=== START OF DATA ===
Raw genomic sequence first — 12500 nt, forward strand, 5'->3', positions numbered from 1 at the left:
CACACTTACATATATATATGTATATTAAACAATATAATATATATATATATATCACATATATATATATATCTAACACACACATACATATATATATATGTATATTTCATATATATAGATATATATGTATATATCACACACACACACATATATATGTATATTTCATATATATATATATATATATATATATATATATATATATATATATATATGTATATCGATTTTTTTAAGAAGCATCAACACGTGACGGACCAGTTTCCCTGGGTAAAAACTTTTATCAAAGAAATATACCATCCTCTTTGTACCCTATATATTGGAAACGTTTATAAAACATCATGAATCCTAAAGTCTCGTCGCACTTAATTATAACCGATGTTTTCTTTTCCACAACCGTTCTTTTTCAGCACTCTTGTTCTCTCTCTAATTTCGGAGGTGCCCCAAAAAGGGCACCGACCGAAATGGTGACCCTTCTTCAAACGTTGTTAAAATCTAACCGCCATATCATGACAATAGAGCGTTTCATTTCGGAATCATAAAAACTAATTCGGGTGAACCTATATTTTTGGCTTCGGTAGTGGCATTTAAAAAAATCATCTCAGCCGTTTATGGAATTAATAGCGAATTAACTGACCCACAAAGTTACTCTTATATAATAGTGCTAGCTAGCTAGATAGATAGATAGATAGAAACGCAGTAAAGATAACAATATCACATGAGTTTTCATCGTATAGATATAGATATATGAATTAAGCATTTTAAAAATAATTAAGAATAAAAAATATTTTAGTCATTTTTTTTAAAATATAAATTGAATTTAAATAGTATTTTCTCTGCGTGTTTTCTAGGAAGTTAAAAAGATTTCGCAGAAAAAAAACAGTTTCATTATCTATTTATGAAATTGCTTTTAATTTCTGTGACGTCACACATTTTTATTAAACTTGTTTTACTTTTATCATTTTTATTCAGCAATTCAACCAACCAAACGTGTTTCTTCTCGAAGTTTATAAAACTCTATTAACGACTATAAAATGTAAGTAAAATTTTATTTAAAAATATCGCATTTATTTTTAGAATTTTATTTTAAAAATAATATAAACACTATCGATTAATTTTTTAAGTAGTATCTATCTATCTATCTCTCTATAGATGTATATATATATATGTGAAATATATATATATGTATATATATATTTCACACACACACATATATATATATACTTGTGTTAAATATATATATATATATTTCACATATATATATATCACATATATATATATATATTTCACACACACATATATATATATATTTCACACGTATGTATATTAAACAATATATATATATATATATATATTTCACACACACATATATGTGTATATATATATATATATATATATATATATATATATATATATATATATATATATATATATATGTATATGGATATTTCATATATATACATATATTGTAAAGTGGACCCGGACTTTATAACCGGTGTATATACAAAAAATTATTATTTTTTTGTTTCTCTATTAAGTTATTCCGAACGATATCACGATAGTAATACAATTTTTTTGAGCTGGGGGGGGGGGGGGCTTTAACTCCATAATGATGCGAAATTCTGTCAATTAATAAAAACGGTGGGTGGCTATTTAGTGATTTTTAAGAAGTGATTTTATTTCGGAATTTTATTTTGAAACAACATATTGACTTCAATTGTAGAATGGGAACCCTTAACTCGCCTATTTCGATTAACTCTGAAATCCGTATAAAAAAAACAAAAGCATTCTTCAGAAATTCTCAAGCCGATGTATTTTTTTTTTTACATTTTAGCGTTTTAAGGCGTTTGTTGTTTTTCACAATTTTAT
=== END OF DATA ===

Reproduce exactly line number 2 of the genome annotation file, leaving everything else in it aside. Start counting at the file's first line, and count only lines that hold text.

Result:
CACACTTACATATATATATGTATATTAAACAATATAATATATATATATATATCACATATATATATATATCTAACACACACATACATATATATATATGTATATTTCATATATATAGATATATATGTATATATCACACACACACACATATATATGTATATTTCATATATATATATATATATATATATATATATATATATATATATATATATGTATATCGATTTTTTTAAGAAGCATCAACACGTGACGGACCAGTTTCCCTGGGTAAAAACTTTTATCAAAGAAATATACCATCCTCTTTGTACCCTATATATTGGAAACGTTTATAAAACATCATGAATCCTAAAGTCTCGTCGCACTTAATTATAACCGATGTTTTCTTTTCCACAACCGTTCTTTTTCAGCACTCTTGTTCTCTCTCTAATTTCGGAGGTGCCCCAAAAAGGGCACCGACCGAAATGGTGACCCTTCTTCAAACGTTGTTAAAATCTAACCGCCATATCATGACAATAGAGCGTTTCATTTCGGAATCATAAAAACTAATTCGGGTGAACCTATATTTTTGGCTTCGGTAGTGGCATTTAAAAAAATCATCTCAGCCGTTTATGGAATTAATAGCGAATTAACTGACCCACAAAGTTACTCTTATATAATAGTGCTAGCTAGCTAGATAGATAGATAGATAGAAACGCAGTAAAGATAACAATATCACATGAGTTTTCATCGTATAGATATAGATATATGAATTAAGCATTTTAAAAATAATTAAGAATAAAAAATATTTTAGTCATTTTTTTTAAAATATAAATTGAATTTAAATAGTATTTTCTCTGCGTGTTTTCTAGGAAGTTAAAAAGATTTCGCAGAAAAAAAACAGTTTCATTATCTATTTATGAAATTGCTTTTAATTTCTGTGACGTCACACATTTTTATTAAACTTGTTTTACTTTTATCATTTTTATTCAGCAATTCAACCAACCAAACGTGTTTCTTCTCGAAGTTTATAAAACTCTATTAACGACTATAAAATGTAAGTAAAATTTTATTTAAAAATATCGCATTTATTTTTAGAATTTTATTTTAAAAATAATATAAACACTATCGATTAATTTTTTAAGTAGTATCTATCTATCTATCTCTCTATAGATGTATATATATATATGTGAAATATATATATATGTATATATATATTTCACACACACACATATATATATATACTTGTGTTAAATATATATATATATATTTCACATATATATATATCACATATATATATATATATTTCACACACACATATATATATATATTTCACACGTATGTATATTAAACAATATATATATATATATATATATTTCACACACACATATATGTGTATATATATATATATATATATATATATATATATATATATATATATATATATATATATATATGTATATGGATATTTCATATATATACATATATTGTAAAGTGGACCCGGACTTTATAACCGGTGTATATACAAAAAATTATTATTTTTTTGTTTCTCTATTAAGTTATTCCGAACGATATCACGATAGTAATACAATTTTTTTGAGCTGGGGGGGGGGGGGGCTTTAACTCCATAATGATGCGAAATTCTGTCAATTAATAAAAACGGTGGGTGGCTATTTAGTGATTTTTAAGAAGTGATTTTATTTCGGAATTTTATTTTGAAACAACATATTGACTTCAATTGTAGAATGGGAACCCTTAACTCGCCTATTTCGATTAACTCTGAAATCCGTATAAAAAAAACAAAAGCATTCTTCAGAAATTCTCAAGCCGATGTATTTTTTTTTTTACATTTTAGCGTTTTAAGGCGTTTGTTGTTTTTCACAATTTTAT